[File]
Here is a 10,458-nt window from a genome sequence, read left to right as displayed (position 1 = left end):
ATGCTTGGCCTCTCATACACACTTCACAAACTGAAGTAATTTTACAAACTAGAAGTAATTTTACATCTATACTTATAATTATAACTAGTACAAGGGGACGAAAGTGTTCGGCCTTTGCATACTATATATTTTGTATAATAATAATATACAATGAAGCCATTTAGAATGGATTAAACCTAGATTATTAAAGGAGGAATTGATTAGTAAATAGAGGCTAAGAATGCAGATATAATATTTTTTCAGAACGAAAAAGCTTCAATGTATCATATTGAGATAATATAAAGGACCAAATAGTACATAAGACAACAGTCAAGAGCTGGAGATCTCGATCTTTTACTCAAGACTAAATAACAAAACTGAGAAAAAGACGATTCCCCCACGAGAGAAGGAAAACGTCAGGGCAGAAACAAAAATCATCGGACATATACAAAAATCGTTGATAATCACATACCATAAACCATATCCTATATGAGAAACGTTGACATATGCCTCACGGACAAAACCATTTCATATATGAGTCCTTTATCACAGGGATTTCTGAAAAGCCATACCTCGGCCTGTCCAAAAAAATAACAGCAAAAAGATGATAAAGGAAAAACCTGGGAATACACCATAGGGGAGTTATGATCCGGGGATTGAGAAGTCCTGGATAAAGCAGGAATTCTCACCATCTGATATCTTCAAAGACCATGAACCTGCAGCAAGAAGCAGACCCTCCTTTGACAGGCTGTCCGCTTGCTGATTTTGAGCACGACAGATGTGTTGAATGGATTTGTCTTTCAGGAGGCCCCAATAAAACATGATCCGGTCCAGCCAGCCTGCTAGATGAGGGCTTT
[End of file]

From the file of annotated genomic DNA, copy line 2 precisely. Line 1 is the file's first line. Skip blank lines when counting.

ATGCTTGGCCTCTCATACACACTTCACAAACTGAAGTAATTTTACAAACTAGAAGTAATTTTACATCTATACTTATAATTATAACTAGTACAAGGGGACGAAAGTGTTCGGCCTTTGCATACTATATATTTTGTATAATAATAATATACAATGAAGCCATTTAGAATGGATTAAACCTAGATTATTAAAGGAGGAATTGATTAGTAAATAGAGGCTAAGAATGCAGATATAATATTTTTTCAGAACGAAAAAGCTTCAATGTATCATATTGAGATAATATAAAGGACCAAATAGTACATAAGACAACAGTCAAGAGCTGGAGATCTCGATCTTTTACTCAAGACTAAATAACAAAACTGAGAAAAAGACGATTCCCCCACGAGAGAAGGAAAACGTCAGGGCAGAAACAAAAATCATCGGACATATACAAAAATCGTTGATAATCACATACCATAAACCATATCCTATATGAGAAACGTTGACATATGCCTCACGGACAAAACCATTTCATATATGAGTCCTTTATCACAGGGATTTCTGAAAAGCCATACCTCGGCCTGTCCAAAAAAATAACAGCAAAAAGATGATAAAGGAAAAACCTGGGAATACACCATAGGGGAGTTATGATCCGGGGATTGAGAAGTCCTGGATAAAGCAGGAATTCTCACCATCTGATATCTTCAAAGACCATGAACCTGCAGCAAGAAGCAGACCCTCCTTTGACAGGCTGTCCGCTTGCTGATTTTGAGCACGACAGATGTGTTGAATGGATTTGTCTTTCAGGAGGCCCCAATAAAACATGATCCGGTCCAGCCAGCCTGCTAGATGAGGGCTTT